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OF THE COMMITTEE OF MINISTERS TO MEMBER STATES ON ASSISTANCE TO VICTIMS AND THE PREVENTION OF VICTIMISATION (Adopted by the Committee of Ministers on 17 September 1987 at the 410th meeting of the Ministers' Deputies)
The Committee of Ministers, under the terms of Article 15.b of the Statute of the Council of Europe,

Considering that, despite the preventive measures taken by member states, a number of people are every day victims of offences against the person or against property ;

Considering that this victimisation often has serious physical, psychological, social and financial consequences ;

Considering that in many cases the intervention of the criminal justice system is not sufficient, alone, to make good the harm and disturbance occasioned by the offence ;

Considering the necessity to arrange for other forms of assistance to victims of criminal offences in order to meet their needs in the most appropriate way ;

Considering the substantial contribution made by private bodies in this field and the need to combine and to co-ordinate the efforts of public and private services ;

Having regard to Recommendation No. R (83) 7 on participation of the public in crime policy, Recommendation No. R (85) 4 on violence in the family, Recommendation No. R (85) 11 on the position of the victim in the framework of criminal law and procedure, the proceedings of the 16th Criminological Research Conference on Research on Victimisation and the European Convention on the Compensation of Victims of Violent Crimes,

Recommends that the governments of member states take the following measures :

1. ascertain, by victimisation surveys and other types of research, victims' needs and victimisation rates in order to gather the necessary data to assist in the development of victim assistance programmes and structures ;

2. raise the consciousness of the public in general and of public services regarding the needs of the victim, for example, by debates, round tables and publicity campaigns, and promote solidarity in the community and, in particular, in the victim's family and social environment ;

. identify currently existing public and private services able to provide assistance to victims, their achievements and any deficiencies ;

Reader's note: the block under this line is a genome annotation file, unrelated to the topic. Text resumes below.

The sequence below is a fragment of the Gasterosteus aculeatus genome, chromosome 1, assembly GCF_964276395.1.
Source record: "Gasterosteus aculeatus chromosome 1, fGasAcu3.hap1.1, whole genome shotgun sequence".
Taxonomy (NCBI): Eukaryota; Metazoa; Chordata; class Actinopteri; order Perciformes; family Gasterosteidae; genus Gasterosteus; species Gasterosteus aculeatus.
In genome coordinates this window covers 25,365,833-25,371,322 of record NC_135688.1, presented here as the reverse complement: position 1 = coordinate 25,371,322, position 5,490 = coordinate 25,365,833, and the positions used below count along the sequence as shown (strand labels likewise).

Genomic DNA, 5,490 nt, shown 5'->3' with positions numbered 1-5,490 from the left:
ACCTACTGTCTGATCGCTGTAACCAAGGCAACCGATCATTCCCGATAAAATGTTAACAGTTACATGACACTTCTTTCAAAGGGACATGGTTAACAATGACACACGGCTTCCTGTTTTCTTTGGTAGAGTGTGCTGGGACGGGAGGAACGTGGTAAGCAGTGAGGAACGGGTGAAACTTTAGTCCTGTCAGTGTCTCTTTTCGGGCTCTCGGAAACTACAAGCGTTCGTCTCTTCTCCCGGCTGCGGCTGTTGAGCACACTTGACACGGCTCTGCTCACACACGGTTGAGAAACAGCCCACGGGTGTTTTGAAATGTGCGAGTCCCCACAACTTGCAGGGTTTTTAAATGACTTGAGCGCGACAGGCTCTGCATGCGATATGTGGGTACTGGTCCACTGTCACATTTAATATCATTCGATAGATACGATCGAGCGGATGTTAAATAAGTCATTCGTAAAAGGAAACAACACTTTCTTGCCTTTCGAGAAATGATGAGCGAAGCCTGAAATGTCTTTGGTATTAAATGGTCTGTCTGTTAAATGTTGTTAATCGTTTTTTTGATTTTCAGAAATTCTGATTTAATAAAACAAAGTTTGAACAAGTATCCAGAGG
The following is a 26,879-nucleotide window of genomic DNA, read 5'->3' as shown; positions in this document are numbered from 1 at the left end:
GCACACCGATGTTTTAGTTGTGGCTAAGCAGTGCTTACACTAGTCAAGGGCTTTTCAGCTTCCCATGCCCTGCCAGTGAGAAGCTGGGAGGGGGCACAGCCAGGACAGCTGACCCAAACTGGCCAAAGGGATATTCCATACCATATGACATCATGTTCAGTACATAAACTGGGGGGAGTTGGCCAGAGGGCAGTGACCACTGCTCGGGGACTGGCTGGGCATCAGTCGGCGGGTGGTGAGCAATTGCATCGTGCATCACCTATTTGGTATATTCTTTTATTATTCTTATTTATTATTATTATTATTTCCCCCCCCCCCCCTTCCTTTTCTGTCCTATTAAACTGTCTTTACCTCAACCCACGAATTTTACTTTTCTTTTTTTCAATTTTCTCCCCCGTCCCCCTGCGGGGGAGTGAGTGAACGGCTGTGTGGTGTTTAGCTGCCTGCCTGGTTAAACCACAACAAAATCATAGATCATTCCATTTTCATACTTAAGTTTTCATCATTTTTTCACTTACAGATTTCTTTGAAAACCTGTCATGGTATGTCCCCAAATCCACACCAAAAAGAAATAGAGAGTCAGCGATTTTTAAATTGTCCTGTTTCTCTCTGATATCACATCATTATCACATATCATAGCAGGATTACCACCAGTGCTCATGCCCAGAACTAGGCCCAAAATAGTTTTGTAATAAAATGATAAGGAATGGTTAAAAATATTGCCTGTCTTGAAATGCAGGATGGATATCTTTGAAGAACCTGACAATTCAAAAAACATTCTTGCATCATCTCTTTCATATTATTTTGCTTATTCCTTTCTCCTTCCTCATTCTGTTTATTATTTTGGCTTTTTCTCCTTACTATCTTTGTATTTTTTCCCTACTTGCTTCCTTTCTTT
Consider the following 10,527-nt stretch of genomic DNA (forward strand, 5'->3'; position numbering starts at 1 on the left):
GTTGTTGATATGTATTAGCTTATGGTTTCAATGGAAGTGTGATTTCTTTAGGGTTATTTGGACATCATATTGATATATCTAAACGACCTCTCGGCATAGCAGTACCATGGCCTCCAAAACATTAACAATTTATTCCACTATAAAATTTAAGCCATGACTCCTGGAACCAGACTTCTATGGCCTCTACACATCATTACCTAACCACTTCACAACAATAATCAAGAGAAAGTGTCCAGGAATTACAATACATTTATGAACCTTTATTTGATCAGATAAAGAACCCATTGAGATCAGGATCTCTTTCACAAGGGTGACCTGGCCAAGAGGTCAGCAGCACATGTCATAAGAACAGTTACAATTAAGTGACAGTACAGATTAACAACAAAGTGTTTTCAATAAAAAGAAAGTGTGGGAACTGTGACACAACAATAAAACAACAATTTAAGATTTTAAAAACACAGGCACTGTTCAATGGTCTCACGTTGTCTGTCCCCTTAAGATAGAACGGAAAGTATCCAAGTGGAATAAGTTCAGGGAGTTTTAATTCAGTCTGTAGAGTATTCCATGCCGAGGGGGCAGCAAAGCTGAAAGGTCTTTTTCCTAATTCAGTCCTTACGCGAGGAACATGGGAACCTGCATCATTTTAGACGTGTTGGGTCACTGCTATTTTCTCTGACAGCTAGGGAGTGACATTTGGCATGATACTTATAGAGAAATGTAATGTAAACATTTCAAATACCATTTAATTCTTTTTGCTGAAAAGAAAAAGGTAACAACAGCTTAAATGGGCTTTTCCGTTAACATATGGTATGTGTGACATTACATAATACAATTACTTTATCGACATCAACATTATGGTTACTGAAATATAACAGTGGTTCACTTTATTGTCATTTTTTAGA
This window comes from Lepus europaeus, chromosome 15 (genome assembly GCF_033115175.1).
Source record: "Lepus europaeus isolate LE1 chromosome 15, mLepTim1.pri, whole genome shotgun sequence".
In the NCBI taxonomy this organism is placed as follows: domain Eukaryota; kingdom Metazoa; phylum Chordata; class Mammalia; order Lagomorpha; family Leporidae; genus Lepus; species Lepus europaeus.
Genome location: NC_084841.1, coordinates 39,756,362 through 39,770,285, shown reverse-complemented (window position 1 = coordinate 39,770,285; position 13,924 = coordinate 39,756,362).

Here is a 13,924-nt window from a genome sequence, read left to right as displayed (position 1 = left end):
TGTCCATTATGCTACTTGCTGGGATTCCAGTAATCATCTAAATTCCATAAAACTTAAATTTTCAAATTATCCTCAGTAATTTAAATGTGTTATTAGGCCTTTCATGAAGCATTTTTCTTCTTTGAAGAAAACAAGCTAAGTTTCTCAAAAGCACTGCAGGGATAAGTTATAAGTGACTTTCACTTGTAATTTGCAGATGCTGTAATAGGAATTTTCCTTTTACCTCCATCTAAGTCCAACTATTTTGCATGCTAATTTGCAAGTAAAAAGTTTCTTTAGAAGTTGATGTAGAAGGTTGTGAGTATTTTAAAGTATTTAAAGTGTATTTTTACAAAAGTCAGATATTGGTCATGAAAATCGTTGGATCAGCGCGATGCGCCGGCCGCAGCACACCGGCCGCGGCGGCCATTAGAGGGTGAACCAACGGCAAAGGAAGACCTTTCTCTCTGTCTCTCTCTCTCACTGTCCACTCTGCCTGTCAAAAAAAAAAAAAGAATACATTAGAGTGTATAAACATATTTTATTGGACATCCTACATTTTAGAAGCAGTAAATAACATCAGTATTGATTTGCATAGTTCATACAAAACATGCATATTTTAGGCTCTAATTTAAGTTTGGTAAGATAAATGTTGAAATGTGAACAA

4. ensure that victims and their families, especially those who are most vulnerable, receive in particular :
- emergency help to meet immediate needs, including protection against retaliation by the offender ;
- continuing medical, psychological, social and material help ;
- advice to prevent further victimisation ;
- information on the victim's rights ;
- assistance during the criminal process, with due respect to the defence ;
- assistance in obtaining effective reparation of the damage from the offender, payments from insurance companies or any other agency and, when possible, compensation by the state ;

5. create, develop or extend support towards :
- services designed to provide assistance to victims generally ;
- services for special categories of victims such as children, and, when necessary, also victims of particular offences such as rape, domestic violence, organised crime, racist violence ;

6. encourage voluntary aid, supported, as necessary, by professional help for training, specific services, administrative and technical support ;

7. increase the contribution of general medical and social services, for example, by training their personnel to be alive to the victim's needs ;

8. inform the public, by adequate means, of assistance services available and facilitate access by victims to these services ; facilitate the referral of victims by the police to victim assistance services and also direct approach to victims by such services to the extent compatible with the protection of the victims' privacy ;

9. take steps to prevent victim assistance services from disclosing personal information regarding victims, without their consent, to third parties ;

10. promote the co-ordination :
a. of victim assistance services operating on a public and private basis ;
b. of victim assistance services with agencies of the criminal justice system and other public services ;

11. support the establishment, if necessary, of national organisations which advance the interests of victims ;

12. make every effort to prevent crime, and hence victimisation, both through a policy of social development and through appropriate situational prevention measures ;

13. provide the public and the victims themselves with specific information and advice to prevent victimisation or any further victimisation, whilst refraining from unduly exacerbating feelings of fear and insecurity ;

14. develop special policies to ascertain particularly vulnerable groups and prevent their victimisation ;

15. promote programmes of concerted action between neighbours for the prevention of victimisation and encourage groups with specific victimisation risks to take appropriate prevention measures in collaboration with local agencies and the police ;

16. evaluate the extent of insurance cover by public or private insurance schemes as regards the various relevant categories of criminal victimisation and seek ways to make insurance more effective in relation to the needs of victims, if necessary ;

17. encourage experiments (whether on a national or local basis) in mediation between the offender and his victim and evaluate the results with particular reference to how far the interests of the victim are served ;

18. monitor and evaluate through research provisions for victim assistance by public and private services ;

19. evaluate the effectiveness of programmes aimed at preventing victimisation of the population as a whole or of certain social groups.

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